They operate differently, but seem to serve the same purpose.. tightening and loosening nuts and bolts. It just seems to me that the air ratchet would be more intuitive to use then an impact wrench for automotive work. Maybe you can't get the same torque on an air ratchet as you can an impact wrench? Maybe Bob can answer this. He's got his own shop or whatever.

-Dan
 

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Well, I'll give you my 2 cents.

An impact gun is used to take off nuts and bolts without twisting whatever you're taking it off of. It sounds hard to comprehend, so I'll give you an example. Normally when you're removing the nut from your drive axle, you'll spin the axle unless you've got the brakes applied. An impact gun will take it off no problem, and you don't have to apply the brakes. It's a spiffy little tool, and really really powerful. I actually advise against using it for putting stuff back on, because it'd be easy as hell to overtorque something, and then you're screwed. Also, you'll have to get a set of impact sockets, or you'll be sorry (someone told me that you can shatter a normal socket, and since I've got impact sockets in my lab, I don't bother testing out that hypothesis).

An air ratchet is basically a normal ratchet, but you don't expend the effort it takes to twist something on. It's a lot less powerful than an impact gun, and in my personal experience, it sucks and should never be used. More hassle than it's worth.

Personally, I think that both of these are more of a convenience than anything else. Everything that you can do with an impact gun, you can do with a ratchet, but you may have to get creative. Be aware that an impact gun is only good for taking things off, and that you shouldn't use it to put things back on, which means you'll need to ratchet stuff still. If you have the money, and you'll be using it often, then I'd say go for it, buy an air tool setup. You can always buy a cutoff wheel (very handy when, er, modifying stuff), or a paint sprayer among other things. However, right now, I myself would rather spend the $200 to get a good set of hand tools.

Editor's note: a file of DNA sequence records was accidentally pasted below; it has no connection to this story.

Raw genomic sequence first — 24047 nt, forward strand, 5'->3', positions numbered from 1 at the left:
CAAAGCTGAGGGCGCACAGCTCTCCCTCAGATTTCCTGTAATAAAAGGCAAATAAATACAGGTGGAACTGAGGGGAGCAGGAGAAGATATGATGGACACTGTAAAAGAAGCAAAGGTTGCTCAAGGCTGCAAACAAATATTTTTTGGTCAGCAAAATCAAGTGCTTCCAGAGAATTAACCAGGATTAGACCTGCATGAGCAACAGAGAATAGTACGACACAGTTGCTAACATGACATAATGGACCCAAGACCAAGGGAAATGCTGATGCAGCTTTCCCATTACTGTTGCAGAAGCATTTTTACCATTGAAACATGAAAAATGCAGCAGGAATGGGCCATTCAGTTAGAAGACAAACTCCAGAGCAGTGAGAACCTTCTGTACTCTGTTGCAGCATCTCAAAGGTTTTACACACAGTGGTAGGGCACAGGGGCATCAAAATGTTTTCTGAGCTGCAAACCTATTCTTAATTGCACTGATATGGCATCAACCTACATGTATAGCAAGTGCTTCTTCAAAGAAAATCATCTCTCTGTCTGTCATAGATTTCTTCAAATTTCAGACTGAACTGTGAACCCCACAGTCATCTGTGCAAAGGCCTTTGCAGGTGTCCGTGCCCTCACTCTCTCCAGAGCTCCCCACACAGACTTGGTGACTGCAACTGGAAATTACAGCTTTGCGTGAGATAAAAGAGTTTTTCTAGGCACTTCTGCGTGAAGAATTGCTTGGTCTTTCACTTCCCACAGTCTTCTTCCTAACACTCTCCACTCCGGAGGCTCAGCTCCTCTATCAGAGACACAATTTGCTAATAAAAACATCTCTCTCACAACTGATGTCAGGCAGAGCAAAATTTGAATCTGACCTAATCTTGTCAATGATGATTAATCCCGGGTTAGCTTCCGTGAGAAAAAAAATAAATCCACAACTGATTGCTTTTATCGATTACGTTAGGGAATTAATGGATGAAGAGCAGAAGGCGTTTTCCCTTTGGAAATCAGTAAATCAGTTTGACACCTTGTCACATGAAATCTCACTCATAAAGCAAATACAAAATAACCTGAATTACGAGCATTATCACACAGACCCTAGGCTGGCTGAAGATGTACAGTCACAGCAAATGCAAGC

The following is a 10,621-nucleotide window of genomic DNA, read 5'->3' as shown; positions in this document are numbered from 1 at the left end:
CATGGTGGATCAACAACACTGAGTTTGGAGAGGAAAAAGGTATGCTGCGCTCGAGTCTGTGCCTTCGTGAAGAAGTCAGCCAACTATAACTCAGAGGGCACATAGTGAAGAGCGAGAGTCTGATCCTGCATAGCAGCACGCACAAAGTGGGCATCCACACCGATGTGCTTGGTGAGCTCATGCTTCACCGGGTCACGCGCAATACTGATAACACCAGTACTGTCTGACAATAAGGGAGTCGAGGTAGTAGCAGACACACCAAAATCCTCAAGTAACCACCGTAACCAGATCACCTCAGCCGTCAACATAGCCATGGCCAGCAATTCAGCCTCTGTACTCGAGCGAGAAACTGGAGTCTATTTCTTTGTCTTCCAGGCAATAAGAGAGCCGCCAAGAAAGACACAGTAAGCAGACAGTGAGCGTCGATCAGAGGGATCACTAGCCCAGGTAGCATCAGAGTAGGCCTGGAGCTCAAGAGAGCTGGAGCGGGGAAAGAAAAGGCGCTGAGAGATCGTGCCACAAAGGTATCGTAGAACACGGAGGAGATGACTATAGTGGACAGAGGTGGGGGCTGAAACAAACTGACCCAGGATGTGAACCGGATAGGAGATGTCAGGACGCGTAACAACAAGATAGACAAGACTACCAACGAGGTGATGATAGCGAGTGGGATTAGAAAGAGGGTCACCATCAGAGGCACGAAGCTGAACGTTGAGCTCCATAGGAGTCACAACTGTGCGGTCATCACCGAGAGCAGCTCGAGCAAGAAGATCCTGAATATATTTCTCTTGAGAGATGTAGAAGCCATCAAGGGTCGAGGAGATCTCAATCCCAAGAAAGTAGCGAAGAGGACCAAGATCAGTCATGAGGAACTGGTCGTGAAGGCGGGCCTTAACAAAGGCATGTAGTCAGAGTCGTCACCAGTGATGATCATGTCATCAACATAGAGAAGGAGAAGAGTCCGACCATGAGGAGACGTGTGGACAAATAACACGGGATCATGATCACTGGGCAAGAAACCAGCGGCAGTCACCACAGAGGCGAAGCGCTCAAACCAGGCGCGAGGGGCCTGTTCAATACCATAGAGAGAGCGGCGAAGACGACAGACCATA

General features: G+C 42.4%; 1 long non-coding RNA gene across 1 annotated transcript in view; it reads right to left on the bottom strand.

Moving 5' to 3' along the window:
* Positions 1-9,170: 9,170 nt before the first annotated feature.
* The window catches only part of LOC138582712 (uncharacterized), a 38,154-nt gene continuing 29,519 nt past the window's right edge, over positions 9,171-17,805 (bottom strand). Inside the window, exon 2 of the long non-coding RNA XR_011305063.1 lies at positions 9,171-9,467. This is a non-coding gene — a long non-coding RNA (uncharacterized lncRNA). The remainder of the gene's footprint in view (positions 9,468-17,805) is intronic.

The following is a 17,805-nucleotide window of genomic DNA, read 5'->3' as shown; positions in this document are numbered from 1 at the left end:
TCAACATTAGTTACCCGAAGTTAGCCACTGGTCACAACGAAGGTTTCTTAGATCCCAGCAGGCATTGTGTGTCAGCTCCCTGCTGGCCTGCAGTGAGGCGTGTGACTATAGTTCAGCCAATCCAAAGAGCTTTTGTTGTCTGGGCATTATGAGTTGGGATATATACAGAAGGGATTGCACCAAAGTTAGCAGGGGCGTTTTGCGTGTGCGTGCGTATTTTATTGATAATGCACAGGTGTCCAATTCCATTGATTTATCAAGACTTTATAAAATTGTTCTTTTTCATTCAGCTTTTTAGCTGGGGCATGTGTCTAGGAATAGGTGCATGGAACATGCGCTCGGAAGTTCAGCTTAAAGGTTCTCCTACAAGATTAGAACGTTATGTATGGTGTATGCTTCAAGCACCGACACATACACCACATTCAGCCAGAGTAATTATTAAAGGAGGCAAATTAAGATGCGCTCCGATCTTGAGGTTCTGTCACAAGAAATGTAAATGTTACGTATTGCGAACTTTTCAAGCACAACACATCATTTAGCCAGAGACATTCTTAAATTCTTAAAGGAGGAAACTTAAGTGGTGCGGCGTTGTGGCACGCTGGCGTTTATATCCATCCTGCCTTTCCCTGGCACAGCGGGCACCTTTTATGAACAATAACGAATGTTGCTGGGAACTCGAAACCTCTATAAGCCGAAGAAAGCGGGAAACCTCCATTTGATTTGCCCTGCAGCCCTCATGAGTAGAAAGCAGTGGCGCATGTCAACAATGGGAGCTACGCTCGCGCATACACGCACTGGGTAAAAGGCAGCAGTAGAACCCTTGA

You decide.
 

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Discussion Starter · #19 ·
Hmmm. OK. Now, the plot thickens as well. So you can get a good air compressor and tank setup from sears for $160. I've found a guy who's got an old impact wrench he isn't using. Apparently he bought a more powerful one and as far as he can remember, the old one still works. He's offering it to me for free. Does the compressor itself come with any tubing? I don't think I need a whole lot of tubing, but obviously you can't just attach a tool to the nossle :lol:

I'll probably not end up getting it, or maybe not yet. We'll see.

-Dan
 

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Originally posted by dant98@Jul 8 2004, 10:45 AM
Another question. What's the real difference between an impact wrench and an air ratchet? .

-Dan
Torque is the difference.

You will never get any bolt broken loose with an air ratchet that you can't get with a hand ratchet of equal length. In fact you have to manually break a lot of the bolts loose in regular fashion before the air ratchet will start spinning.

I have worn out a few of each and they each serve their own purpose.

You wouldn't normally want to use an impact wrench while you were under the hood of you car either due to the fact that they are somewhat cumbersome and can actually break or strip smaller diamer bolts in aluminum if you don't get off the trigger quick enough.

Mike
B)

PS make sure you lightly oil the inlet and run air through after you are finished with it each time if it is going to be a while before you use it again.